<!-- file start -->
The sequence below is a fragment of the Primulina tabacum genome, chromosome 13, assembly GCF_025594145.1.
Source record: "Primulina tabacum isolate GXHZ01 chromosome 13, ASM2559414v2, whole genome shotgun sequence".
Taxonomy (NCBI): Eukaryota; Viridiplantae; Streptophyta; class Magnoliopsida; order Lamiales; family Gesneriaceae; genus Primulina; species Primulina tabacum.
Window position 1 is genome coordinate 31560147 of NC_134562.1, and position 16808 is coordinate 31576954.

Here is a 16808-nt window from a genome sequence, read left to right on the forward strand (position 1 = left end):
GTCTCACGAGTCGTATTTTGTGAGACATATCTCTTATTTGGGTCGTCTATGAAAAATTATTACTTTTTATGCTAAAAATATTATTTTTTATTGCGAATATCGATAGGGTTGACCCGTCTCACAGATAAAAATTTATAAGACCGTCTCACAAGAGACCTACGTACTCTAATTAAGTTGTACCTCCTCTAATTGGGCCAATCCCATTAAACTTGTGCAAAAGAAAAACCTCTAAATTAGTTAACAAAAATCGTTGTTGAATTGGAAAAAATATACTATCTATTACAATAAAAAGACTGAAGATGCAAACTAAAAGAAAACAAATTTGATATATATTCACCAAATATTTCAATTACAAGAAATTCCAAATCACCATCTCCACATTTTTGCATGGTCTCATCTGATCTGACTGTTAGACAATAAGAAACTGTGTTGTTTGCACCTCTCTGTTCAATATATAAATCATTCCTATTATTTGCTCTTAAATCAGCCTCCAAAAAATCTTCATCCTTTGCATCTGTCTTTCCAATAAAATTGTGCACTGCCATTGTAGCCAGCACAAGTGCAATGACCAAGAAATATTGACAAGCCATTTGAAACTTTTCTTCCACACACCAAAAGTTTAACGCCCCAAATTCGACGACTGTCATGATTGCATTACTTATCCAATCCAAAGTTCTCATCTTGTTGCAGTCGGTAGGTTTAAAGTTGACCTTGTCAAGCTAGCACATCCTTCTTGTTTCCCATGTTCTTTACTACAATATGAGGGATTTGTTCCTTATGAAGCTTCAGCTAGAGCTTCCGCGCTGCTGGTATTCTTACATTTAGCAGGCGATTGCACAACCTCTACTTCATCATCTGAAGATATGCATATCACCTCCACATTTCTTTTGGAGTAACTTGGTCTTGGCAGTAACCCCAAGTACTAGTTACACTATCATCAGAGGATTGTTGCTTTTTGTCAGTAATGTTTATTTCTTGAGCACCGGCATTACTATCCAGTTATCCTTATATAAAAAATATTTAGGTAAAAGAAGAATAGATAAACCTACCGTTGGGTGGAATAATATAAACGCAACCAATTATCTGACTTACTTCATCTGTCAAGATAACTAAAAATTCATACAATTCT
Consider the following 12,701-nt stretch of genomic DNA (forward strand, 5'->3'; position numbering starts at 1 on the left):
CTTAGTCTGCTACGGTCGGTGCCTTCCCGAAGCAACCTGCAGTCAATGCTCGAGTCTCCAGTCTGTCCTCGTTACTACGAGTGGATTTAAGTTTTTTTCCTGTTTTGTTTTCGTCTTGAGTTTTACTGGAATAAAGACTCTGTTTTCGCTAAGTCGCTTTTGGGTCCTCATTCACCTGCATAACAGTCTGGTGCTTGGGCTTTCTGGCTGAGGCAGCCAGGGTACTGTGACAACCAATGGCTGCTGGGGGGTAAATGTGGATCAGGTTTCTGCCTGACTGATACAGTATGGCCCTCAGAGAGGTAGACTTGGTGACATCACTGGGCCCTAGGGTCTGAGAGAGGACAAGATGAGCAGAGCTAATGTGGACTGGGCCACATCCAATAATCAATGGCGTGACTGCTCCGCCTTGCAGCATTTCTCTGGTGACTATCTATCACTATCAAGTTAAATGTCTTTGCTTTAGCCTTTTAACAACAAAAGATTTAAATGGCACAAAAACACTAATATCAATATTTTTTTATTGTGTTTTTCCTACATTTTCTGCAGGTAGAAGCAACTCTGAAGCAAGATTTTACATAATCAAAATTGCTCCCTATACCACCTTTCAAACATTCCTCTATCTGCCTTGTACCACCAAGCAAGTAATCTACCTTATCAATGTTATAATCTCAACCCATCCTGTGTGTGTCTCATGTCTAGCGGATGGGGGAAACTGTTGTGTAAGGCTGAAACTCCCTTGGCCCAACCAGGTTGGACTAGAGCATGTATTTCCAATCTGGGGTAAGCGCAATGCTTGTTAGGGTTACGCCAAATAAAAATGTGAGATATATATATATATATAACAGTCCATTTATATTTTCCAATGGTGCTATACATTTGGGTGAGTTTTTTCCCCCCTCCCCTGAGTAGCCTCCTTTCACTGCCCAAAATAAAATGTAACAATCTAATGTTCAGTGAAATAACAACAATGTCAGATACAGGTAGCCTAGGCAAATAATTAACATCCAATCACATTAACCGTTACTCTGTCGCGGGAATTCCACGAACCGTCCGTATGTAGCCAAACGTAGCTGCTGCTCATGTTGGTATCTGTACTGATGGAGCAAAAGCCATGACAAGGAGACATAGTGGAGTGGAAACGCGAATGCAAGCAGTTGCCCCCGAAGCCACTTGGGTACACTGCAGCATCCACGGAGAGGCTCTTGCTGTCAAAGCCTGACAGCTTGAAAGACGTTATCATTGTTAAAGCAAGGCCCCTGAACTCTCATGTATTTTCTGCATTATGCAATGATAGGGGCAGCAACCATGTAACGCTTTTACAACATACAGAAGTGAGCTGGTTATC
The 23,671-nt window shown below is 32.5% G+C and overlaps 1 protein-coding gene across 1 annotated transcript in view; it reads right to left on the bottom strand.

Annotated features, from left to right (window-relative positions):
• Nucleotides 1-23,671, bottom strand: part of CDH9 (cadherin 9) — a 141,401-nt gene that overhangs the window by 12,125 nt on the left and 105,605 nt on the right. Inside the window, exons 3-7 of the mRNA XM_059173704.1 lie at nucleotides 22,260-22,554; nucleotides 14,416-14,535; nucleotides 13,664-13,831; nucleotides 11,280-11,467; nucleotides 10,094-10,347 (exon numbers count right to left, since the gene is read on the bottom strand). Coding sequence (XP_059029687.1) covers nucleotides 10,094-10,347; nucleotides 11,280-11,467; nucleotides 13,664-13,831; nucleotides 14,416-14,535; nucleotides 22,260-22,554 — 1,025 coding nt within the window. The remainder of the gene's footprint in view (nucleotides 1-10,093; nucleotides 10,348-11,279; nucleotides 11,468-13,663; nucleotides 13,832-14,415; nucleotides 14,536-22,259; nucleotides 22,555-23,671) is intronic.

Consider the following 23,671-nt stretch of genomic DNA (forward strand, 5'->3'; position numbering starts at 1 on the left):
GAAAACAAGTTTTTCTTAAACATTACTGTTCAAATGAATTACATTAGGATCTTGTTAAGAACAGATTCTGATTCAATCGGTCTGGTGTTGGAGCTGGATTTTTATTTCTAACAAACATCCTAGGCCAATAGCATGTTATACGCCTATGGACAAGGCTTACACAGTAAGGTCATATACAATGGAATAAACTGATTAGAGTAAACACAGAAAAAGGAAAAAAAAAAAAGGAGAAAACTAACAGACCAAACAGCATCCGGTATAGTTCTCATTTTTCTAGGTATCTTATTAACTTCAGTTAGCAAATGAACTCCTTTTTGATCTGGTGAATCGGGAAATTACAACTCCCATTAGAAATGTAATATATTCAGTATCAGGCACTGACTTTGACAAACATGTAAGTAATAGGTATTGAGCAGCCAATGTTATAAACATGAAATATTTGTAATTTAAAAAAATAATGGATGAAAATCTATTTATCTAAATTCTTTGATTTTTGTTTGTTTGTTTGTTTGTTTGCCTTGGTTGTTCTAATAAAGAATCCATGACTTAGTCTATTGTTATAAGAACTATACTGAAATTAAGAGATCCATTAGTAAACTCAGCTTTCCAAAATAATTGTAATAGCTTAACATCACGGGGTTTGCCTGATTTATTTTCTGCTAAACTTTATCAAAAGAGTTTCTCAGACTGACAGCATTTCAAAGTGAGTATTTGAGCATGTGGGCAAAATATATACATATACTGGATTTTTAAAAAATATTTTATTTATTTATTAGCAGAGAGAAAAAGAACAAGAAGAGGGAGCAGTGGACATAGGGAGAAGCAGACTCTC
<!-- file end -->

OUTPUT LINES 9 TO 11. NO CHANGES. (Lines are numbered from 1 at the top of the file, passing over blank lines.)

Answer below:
The 23,671-nt window shown below is 32.5% G+C and overlaps 1 protein-coding gene across 1 annotated transcript in view; it reads right to left on the bottom strand.

Annotated features, from left to right (window-relative positions):
• Nucleotides 1-23,671, bottom strand: part of CDH9 (cadherin 9) — a 141,401-nt gene that overhangs the window by 12,125 nt on the left and 105,605 nt on the right. Inside the window, exons 3-7 of the mRNA XM_059173704.1 lie at nucleotides 22,260-22,554; nucleotides 14,416-14,535; nucleotides 13,664-13,831; nucleotides 11,280-11,467; nucleotides 10,094-10,347 (exon numbers count right to left, since the gene is read on the bottom strand). Coding sequence (XP_059029687.1) covers nucleotides 10,094-10,347; nucleotides 11,280-11,467; nucleotides 13,664-13,831; nucleotides 14,416-14,535; nucleotides 22,260-22,554 — 1,025 coding nt within the window. The remainder of the gene's footprint in view (nucleotides 1-10,093; nucleotides 10,348-11,279; nucleotides 11,468-13,663; nucleotides 13,832-14,415; nucleotides 14,536-22,259; nucleotides 22,555-23,671) is intronic.